Active Surveillance for Disease Progression in TNBC


A leader in breast oncology and a triple-negative breast cancer survivor discuss the role of active surveillance for post-surgical disease progression and emphasize the importance of support from health care providers after recurrence.

Aditya Bardia, M.D., MPH: After surgery, the paradigm is usually to monitor the patient closely, what we call active surveillance. Tell us about your experience during that period. That can be a very distressing time. The tumor is out, the radiation is done. Now it’s pretty much a waiting game. You always worry that the cancer could come back. Sometimes that transition can be difficult. It can be a difficult time. Tell us about your experience during active surveillance.

Latasha Jordan: Yes, that was one of my thoughts, “Is it going to come back?” I would be lying if I said I didn’t think about that often. I did. I went through the radiation. I took the chemotherapy pills. I honestly said, “OK, this is it. Once I take the chemotherapy pills, I’m going to be all set. Next year, boom, I’m going to be ready.” Then I was walking to work and I noticed I was breathing differently. I was like, “Why am I out of breath so fast and so easy?” I was noticing that, but I had to go to my appointments.

In one of my appointments, they were checking me. While they were doing the vitals they asked, “Is your heart hurting?” They were asking me all of these questions, and I’m looking at them like, “No, I’m fine.” My doctor said, “Well, I’m going to have you get an X-ray so we can see what’s going on.” So, I did that. I had another appointment. I was smiling and thinking, “I’m ready for the good news.” I’m like “Yes, everything’s good.” She’s smiling, but she sits closer to me. She held my hand and said, “It’s spreading.” And I’m like “OK. All right.” And then she said, “We don’t have the treatment that you need, but I’m not going to give up. I’m going to have you go to Mass General [Massachusetts General Hospital]. I’m going to make some phone calls. Look for a call from Mass General.” What I love about my doctor is that she never gave up on me. Even if I wanted to give up, she would not let me. She was there to remind me that, “We’re going to do this. We’re going to fight this. Don’t worry about anything. You don’t need to worry about anything. Let me worry about it.”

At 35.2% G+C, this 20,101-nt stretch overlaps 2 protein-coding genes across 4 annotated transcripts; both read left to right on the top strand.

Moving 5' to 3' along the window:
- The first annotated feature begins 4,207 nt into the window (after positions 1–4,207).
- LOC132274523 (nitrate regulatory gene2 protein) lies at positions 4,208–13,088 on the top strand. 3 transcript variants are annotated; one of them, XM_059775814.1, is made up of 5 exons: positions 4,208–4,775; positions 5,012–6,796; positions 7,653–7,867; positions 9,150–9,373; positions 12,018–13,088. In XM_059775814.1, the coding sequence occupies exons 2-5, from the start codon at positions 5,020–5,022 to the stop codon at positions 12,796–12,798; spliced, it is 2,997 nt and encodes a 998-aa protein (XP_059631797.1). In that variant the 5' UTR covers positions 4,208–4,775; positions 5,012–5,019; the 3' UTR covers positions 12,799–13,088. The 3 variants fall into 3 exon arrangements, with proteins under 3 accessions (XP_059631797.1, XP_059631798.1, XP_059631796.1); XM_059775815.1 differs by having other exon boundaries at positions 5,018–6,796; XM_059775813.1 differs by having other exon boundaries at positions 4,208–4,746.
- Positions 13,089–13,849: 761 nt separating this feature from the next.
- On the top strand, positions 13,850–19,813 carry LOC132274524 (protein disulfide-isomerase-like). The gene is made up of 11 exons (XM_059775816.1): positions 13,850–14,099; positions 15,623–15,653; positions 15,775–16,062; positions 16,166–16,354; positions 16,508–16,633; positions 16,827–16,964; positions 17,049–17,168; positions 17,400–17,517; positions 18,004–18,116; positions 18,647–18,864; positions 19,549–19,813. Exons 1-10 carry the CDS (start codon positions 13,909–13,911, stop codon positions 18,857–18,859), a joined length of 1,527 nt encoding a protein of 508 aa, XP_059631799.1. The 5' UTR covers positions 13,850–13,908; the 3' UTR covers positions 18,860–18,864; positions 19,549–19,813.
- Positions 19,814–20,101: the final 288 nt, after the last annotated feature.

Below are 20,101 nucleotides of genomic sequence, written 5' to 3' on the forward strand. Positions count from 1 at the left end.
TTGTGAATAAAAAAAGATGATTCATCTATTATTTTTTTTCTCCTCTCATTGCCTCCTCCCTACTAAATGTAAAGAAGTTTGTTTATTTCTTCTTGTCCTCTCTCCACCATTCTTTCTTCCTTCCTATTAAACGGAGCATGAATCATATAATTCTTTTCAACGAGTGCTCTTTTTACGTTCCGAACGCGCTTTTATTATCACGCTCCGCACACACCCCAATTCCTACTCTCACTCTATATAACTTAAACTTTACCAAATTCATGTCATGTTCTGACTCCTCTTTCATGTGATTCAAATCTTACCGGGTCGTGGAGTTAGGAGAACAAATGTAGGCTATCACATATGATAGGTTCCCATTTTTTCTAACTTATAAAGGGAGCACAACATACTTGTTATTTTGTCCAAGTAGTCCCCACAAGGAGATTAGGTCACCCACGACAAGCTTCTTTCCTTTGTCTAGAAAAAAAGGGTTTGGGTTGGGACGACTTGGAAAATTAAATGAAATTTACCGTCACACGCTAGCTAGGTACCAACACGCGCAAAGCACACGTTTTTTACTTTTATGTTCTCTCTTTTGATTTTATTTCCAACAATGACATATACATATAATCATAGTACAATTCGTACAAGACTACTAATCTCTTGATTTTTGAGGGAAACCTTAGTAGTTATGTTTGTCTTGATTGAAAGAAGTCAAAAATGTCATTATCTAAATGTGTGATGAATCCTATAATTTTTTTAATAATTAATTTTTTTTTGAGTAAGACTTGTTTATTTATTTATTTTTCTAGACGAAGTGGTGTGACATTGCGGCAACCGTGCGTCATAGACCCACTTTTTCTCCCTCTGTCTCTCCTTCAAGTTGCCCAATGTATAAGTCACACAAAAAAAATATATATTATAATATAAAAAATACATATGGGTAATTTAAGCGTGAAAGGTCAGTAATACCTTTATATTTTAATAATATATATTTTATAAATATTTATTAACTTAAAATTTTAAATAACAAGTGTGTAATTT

Aditya Bardia, M.D., MPH: She was with you during the journey.

Latasha Jordan: She definitely was.

Aditya Bardia, M.D., MPH: What you’ve described is something that we tend to see with triple-negative breast cancer. As we were discussing earlier, it’s a subtype that’s associated with more aggressive tumor biology and has a higher risk of recurrence. For triple-negative breast cancer, if it spreads or comes back, it tends to come back in the first three to five years after surgery. Once the surgery’s done, the key is close monitoring like you were doing. There’s nothing different you could have done. From a research perspective, there’s interest in developing blood tests to detect tumor fragments or what we call circulating tumor DNA in the blood. There are a couple of companies that are making those tests. It’s in the research phase at this time, but if that pans out that could change how we monitor things in this setting. As you were highlighting, Latasha, that is something you constantly think about. Once the surgery is done, once the radiation is done, once all the treatment is done, it's important to be followed. But outside of visits and mammograms, there’s no way to know if the cancer is still there or if it’s growing. So having a blood test in that setting could be very valuable, and there’s ongoing research.

In general, when the cancer comes back it tends to cause symptoms, some shortness of breath or back pain. That is usually what prompts the physician to get an additional evaluation like a CT [computed tomography] scan or a bone scan. And if we see something on a CT scan, that’s when we can biopsy what we are seeing and evaluate it under the microscope to confirm if it is indeed breast cancer. Sometimes it could be something else. But often, it is breast cancer, particularly in the setting of triple-negative breast cancer, which tends to come back in the first three to five years and usually spreads to the lung and liver.

Transcript edited for clarity.

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